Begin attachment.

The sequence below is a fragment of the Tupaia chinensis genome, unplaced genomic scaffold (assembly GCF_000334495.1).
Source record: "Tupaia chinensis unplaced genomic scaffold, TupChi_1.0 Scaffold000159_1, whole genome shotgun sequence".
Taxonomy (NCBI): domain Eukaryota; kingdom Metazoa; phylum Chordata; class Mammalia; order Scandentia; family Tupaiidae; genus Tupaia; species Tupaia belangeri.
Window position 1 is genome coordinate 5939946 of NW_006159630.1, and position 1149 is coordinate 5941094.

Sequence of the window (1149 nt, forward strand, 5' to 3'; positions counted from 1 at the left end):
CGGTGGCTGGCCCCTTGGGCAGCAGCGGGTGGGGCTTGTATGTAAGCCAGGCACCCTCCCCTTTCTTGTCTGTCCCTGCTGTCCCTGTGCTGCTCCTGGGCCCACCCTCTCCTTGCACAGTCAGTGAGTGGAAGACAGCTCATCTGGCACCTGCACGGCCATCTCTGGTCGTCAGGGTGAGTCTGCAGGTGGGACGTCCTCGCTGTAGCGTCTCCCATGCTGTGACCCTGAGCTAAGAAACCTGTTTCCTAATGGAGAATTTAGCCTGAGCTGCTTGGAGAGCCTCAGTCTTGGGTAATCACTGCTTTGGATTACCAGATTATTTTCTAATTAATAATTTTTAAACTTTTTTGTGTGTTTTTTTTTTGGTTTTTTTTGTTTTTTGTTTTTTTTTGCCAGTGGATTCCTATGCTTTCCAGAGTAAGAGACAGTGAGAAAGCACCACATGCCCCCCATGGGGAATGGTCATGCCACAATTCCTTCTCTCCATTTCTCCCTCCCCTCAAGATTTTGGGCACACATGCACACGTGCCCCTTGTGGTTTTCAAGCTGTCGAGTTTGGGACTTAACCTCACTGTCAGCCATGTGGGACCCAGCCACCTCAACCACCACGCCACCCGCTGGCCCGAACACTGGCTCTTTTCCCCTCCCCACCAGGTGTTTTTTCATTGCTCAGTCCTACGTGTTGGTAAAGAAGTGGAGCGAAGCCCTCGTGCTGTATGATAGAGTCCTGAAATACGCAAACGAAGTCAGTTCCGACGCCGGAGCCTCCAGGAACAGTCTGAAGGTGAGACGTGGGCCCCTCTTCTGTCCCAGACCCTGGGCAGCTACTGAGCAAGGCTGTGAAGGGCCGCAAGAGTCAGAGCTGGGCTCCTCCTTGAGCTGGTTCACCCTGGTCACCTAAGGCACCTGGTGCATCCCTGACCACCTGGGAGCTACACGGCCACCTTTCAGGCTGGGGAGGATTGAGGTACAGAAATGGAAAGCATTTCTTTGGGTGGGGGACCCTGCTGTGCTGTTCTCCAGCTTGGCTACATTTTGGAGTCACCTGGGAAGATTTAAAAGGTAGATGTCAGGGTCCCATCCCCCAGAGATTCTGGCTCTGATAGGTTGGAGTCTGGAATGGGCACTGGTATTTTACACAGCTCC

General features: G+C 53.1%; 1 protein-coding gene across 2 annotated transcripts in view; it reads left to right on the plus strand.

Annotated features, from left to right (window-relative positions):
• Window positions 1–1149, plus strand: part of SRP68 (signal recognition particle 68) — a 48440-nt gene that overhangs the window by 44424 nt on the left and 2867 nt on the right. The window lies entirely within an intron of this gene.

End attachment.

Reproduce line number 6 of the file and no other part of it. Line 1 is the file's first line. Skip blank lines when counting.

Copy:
CGGTGGCTGGCCCCTTGGGCAGCAGCGGGTGGGGCTTGTATGTAAGCCAGGCACCCTCCCCTTTCTTGTCTGTCCCTGCTGTCCCTGTGCTGCTCCTGGGCCCACCCTCTCCTTGCACAGTCAGTGAGTGGAAGACAGCTCATCTGGCACCTGCACGGCCATCTCTGGTCGTCAGGGTGAGTCTGCAGGTGGGACGTCCTCGCTGTAGCGTCTCCCATGCTGTGACCCTGAGCTAAGAAACCTGTTTCCTAATGGAGAATTTAGCCTGAGCTGCTTGGAGAGCCTCAGTCTTGGGTAATCACTGCTTTGGATTACCAGATTATTTTCTAATTAATAATTTTTAAACTTTTTTGTGTGTTTTTTTTTTGGTTTTTTTTGTTTTTTGTTTTTTTTTGCCAGTGGATTCCTATGCTTTCCAGAGTAAGAGACAGTGAGAAAGCACCACATGCCCCCCATGGGGAATGGTCATGCCACAATTCCTTCTCTCCATTTCTCCCTCCCCTCAAGATTTTGGGCACACATGCACACGTGCCCCTTGTGGTTTTCAAGCTGTCGAGTTTGGGACTTAACCTCACTGTCAGCCATGTGGGACCCAGCCACCTCAACCACCACGCCACCCGCTGGCCCGAACACTGGCTCTTTTCCCCTCCCCACCAGGTGTTTTTTCATTGCTCAGTCCTACGTGTTGGTAAAGAAGTGGAGCGAAGCCCTCGTGCTGTATGATAGAGTCCTGAAATACGCAAACGAAGTCAGTTCCGACGCCGGAGCCTCCAGGAACAGTCTGAAGGTGAGACGTGGGCCCCTCTTCTGTCCCAGACCCTGGGCAGCTACTGAGCAAGGCTGTGAAGGGCCGCAAGAGTCAGAGCTGGGCTCCTCCTTGAGCTGGTTCACCCTGGTCACCTAAGGCACCTGGTGCATCCCTGACCACCTGGGAGCTACACGGCCACCTTTCAGGCTGGGGAGGATTGAGGTACAGAAATGGAAAGCATTTCTTTGGGTGGGGGACCCTGCTGTGCTGTTCTCCAGCTTGGCTACATTTTGGAGTCACCTGGGAAGATTTAAAAGGTAGATGTCAGGGTCCCATCCCCCAGAGATTCTGGCTCTGATAGGTTGGAGTCTGGAATGGGCACTGGTATTTTACACAGCTCC